The activism is not only taking place on the streets. Unprecedented numbers are making phone calls to their elected representatives. The Denver Post reported on Wednesday, "Colorado's congressional delegates on both sides of the aisle have been deluged with calls and messages since Donald Trump's election -- at times triple the normal rate -- from constituents worried about everything from health care to cabinet nominees and Russian hacking."

One week into the Trump administration, it is clear that there is a strong and well-organized opposition that will not sit quietly. The scale and the energy of these protests goes far beyond what I imagined a week ago.

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I am also encouraged that the press is being assertive. Triggered in large part by the childish bickering about crowd sizes for the inauguration, and the subsequent official affirmation of public officials making statements based on "alternative facts", reporters are speaking boldly, and being persistent in questioning information.

The New York Times had a front page headline, "Meeting With Top Lawmakers, Trump Repeats an Election Lie". As reporters have dug into claims about voter fraud, they have found at least five people close to the Trump team who are registered to vote in two states, highlighting the difference between out of date voter rolls and fraud. The Denver Post pushed even farther with an editorial publishedyesterday, "Lying Trump can't be trusted."

As a piece today from The New Yorker points out, the lies are an intentional part of Trump's strategy to assert power and define the issues. They work, even when they are known to be lies. But still, the push-back against such distortions is also effective and important.

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I am also encouraged to see push-back, resistance and responsiveness within the government.

Because of a strong public outcry, the confirmation on quite a few of Trump's cabinet nominees has been delayed. The initial rush to move those through the Senate has been slowed down while ethics reports are filed and examined, and while candidates are subjected to more extensive questioning.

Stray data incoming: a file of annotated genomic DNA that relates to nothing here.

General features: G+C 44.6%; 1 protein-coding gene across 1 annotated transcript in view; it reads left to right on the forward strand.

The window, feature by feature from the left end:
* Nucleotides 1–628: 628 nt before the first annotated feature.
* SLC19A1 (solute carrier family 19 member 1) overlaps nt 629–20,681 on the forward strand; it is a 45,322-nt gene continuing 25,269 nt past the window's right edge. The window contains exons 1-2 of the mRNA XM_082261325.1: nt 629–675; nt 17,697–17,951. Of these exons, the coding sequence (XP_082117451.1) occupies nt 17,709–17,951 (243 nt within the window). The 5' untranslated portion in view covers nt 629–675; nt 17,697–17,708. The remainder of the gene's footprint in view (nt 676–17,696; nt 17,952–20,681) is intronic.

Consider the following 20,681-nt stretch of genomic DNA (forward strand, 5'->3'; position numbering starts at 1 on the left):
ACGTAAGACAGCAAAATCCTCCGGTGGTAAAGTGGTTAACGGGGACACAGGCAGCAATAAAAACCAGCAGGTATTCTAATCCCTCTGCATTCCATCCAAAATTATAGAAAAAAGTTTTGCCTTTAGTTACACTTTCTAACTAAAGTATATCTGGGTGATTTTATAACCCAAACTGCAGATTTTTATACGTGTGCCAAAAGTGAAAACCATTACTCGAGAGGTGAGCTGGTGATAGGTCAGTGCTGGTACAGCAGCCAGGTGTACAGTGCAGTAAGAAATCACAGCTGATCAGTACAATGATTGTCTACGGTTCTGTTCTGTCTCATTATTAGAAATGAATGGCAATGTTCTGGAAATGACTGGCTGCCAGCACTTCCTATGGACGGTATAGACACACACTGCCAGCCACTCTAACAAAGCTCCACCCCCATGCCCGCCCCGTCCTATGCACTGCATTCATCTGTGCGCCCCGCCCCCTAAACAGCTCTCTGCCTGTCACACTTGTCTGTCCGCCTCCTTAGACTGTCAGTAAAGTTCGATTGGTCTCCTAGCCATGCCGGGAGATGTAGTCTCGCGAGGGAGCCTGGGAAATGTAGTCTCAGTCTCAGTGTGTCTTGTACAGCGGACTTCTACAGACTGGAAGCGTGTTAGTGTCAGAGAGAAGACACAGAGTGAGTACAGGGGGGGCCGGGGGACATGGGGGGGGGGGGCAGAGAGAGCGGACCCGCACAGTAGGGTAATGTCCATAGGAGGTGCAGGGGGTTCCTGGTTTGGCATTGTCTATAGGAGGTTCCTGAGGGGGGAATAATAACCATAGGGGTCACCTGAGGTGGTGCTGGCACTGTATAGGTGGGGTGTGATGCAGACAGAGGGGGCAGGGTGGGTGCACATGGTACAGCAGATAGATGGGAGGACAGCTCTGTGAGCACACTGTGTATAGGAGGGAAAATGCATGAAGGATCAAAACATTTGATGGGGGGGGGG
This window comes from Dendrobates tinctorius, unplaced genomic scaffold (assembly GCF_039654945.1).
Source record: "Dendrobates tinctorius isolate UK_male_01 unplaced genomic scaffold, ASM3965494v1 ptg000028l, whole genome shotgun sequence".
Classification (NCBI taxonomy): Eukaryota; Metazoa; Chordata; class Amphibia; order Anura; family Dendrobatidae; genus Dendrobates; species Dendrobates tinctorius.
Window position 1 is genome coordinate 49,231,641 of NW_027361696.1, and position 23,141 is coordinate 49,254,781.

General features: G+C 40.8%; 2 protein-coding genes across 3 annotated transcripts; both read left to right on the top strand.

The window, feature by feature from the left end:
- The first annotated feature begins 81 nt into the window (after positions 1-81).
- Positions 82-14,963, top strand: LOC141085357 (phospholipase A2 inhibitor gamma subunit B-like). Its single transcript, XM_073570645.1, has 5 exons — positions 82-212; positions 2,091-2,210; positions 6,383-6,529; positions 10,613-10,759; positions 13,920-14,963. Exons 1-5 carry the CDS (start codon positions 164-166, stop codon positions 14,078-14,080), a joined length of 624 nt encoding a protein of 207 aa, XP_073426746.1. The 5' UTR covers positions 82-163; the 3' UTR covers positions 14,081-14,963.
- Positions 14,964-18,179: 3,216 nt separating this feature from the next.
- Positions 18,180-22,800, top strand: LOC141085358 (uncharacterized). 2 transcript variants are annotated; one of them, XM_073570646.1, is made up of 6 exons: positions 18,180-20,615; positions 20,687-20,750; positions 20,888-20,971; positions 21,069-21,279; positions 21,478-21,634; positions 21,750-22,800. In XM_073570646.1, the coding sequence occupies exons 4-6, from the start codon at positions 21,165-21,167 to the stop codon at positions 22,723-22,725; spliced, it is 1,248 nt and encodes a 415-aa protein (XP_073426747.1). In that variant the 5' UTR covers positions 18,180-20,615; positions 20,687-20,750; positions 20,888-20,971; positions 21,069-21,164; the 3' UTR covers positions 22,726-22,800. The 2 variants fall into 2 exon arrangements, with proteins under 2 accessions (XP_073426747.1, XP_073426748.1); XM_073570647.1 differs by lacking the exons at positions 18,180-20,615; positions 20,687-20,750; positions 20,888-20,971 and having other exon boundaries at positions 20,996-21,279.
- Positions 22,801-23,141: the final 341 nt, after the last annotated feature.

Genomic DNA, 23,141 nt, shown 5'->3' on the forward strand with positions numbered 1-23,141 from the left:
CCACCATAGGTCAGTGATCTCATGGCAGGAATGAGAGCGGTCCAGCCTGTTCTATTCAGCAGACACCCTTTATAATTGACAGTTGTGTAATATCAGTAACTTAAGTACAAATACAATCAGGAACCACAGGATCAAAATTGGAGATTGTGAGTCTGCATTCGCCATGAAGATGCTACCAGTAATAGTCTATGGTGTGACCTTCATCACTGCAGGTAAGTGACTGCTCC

The EPA had been ordered to remove all climate change information from their website. A backlash within the agency was so strong that the administration backed down. A similar reversal happed at the Department of Agriculture.

Starting with postings from Badlands National Park, government employees have been tweeting information about climate change that contradicts Trump's positions. As official government twitter feeds have been blocked, employees -- on their personal time, of course! -- have created alternate park service feeds and continued posting. On the same day as an executive order dealing with refugees, the Department of Defense's Twitter account expressed support for a Marine who came to the U.S. as a refugee.

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We are one week into the presidency of Donald Trump. We are also a week into the powerful emergence of political opposition, an assertive media, and principled acts of resistance within the government.

Those of us who oppose this administration's policies have hard work ahead of us. But that work is made easier and more enticing when we know that we are not alone. Millions of people in the US and globally are joining in this cause.

Shalom!

Peter Sawtell
Executive Director
Eco-Justice Ministries